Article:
In March 2016 the Scottish government, through the Scottish Environment Protection Agency, SEPA, banned all exemptions relating to tyre recycling. This came about as a result of a survey by SEPA that showed the only exemptions where there were regular isues with breaches of conditions, were with the tyre recycling sector. Since then it has been illegal to collect and store tyres without the appropriate licenses.
According to Monkton businessman Stevie Gillies there is no outlet for the tyres that he has collected. “ SEPA has basically shut everybody down after the law was changed last March so I have had to stockpile them.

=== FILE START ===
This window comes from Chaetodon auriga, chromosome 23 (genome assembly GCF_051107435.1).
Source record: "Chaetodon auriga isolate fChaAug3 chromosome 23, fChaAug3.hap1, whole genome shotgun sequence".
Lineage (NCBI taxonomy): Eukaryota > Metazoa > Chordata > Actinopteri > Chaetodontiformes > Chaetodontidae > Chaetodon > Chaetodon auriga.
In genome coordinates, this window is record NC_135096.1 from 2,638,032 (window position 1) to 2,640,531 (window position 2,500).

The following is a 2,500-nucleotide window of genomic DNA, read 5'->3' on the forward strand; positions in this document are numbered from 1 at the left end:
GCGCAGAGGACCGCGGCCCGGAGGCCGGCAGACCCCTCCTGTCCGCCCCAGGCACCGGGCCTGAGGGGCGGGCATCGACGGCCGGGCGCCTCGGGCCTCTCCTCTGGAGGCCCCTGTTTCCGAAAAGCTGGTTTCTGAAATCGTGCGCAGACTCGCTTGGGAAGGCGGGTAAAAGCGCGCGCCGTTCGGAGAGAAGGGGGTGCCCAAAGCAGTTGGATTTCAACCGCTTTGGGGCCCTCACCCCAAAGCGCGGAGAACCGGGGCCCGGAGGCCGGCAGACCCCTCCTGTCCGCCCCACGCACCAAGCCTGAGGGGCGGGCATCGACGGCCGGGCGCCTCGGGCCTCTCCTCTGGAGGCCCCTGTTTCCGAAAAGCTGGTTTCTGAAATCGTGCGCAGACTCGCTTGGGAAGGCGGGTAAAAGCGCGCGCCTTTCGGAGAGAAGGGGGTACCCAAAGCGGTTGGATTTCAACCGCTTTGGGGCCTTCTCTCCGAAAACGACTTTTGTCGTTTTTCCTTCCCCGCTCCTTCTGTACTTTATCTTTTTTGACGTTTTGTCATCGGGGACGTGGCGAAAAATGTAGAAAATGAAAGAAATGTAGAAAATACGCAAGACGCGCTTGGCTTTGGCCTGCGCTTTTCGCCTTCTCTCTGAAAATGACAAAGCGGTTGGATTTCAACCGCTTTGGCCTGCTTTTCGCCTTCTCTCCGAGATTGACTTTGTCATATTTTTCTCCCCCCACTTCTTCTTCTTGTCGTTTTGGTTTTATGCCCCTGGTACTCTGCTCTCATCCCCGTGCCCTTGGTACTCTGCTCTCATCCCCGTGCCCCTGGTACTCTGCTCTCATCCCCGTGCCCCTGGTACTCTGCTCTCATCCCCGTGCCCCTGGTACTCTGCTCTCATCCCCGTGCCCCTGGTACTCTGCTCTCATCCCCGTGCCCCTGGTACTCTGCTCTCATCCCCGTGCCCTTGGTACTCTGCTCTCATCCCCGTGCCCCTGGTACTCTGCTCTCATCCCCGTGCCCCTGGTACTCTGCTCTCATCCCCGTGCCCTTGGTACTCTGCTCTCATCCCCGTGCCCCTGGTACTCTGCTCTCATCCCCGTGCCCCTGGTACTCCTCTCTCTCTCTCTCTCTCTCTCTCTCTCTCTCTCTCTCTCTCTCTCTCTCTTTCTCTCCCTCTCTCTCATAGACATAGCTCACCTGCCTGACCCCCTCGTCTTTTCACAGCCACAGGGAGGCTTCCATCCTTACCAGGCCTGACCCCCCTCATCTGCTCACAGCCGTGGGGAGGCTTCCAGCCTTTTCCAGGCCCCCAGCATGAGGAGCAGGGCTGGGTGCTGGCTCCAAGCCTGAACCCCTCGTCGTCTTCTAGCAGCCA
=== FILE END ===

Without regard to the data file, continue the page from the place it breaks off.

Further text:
“The only solution is to transport them to England but the price is too high and SEPA has a court order to take over my bank account.”
With his business under investigation and his bank accounts frozen, Gillies is adamant that the cause of the stockpile is down to SEPA’s own action.
The tyre stockpile has allegedly infuriated the landlord of the site and has caused the local hospital to be put on a high alert for the risk of collateral damage caused by any future fire at the site.
In some ways, this situation could have been avoided with the development of one or two critically located tyre recycling plants. Scotland’s total tyre arisings are estimated to be around 50,000 tonnes per annum – so in the larger scale of things, not an insurmountable problem. Perhaps an opportunity for the Scottish government to take the lead by helping develop the solution through incentives and development funding. Perhaps adopting rubberised asphalt throughout the country would address the tyre issue?